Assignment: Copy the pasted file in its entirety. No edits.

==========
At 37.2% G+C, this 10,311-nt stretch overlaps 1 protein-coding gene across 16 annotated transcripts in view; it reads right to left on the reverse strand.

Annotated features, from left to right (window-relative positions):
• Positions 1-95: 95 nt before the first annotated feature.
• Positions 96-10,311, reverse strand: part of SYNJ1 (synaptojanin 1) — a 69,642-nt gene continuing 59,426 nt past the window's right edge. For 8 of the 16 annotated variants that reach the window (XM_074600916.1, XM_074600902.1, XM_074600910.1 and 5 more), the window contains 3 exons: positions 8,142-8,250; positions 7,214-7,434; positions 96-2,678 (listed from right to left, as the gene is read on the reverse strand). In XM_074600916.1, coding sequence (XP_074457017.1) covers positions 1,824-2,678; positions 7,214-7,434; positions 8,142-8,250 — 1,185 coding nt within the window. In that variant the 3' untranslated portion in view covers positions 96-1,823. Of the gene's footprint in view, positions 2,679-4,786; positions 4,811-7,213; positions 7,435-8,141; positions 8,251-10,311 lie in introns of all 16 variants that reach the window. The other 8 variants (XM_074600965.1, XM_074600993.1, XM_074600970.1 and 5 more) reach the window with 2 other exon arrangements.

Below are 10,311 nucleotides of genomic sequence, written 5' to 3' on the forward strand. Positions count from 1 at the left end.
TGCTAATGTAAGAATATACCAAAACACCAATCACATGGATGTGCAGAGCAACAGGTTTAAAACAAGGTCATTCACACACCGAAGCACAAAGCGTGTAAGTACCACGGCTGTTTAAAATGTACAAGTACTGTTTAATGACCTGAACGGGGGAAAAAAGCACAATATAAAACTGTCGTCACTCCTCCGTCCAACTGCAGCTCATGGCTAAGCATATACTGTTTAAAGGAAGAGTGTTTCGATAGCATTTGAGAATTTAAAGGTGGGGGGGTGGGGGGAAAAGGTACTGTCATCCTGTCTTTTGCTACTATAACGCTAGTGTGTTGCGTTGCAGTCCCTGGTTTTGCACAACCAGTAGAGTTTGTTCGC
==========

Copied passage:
At 37.2% G+C, this 10,311-nt stretch overlaps 1 protein-coding gene across 16 annotated transcripts in view; it reads right to left on the reverse strand.

Annotated features, from left to right (window-relative positions):
• Positions 1-95: 95 nt before the first annotated feature.
• Positions 96-10,311, reverse strand: part of SYNJ1 (synaptojanin 1) — a 69,642-nt gene continuing 59,426 nt past the window's right edge. For 8 of the 16 annotated variants that reach the window (XM_074600916.1, XM_074600902.1, XM_074600910.1 and 5 more), the window contains 3 exons: positions 8,142-8,250; positions 7,214-7,434; positions 96-2,678 (listed from right to left, as the gene is read on the reverse strand). In XM_074600916.1, coding sequence (XP_074457017.1) covers positions 1,824-2,678; positions 7,214-7,434; positions 8,142-8,250 — 1,185 coding nt within the window. In that variant the 3' untranslated portion in view covers positions 96-1,823. Of the gene's footprint in view, positions 2,679-4,786; positions 4,811-7,213; positions 7,435-8,141; positions 8,251-10,311 lie in introns of all 16 variants that reach the window. The other 8 variants (XM_074600965.1, XM_074600993.1, XM_074600970.1 and 5 more) reach the window with 2 other exon arrangements.

Below are 10,311 nucleotides of genomic sequence, written 5' to 3' on the forward strand. Positions count from 1 at the left end.
TGCTAATGTAAGAATATACCAAAACACCAATCACATGGATGTGCAGAGCAACAGGTTTAAAACAAGGTCATTCACACACCGAAGCACAAAGCGTGTAAGTACCACGGCTGTTTAAAATGTACAAGTACTGTTTAATGACCTGAACGGGGGAAAAAAGCACAATATAAAACTGTCGTCACTCCTCCGTCCAACTGCAGCTCATGGCTAAGCATATACTGTTTAAAGGAAGAGTGTTTCGATAGCATTTGAGAATTTAAAGGTGGGGGGGTGGGGGGAAAAGGTACTGTCATCCTGTCTTTTGCTACTATAACGCTAGTGTGTTGCGTTGCAGTCCCTGGTTTTGCACAACCAGTAGAGTTTGTTCGC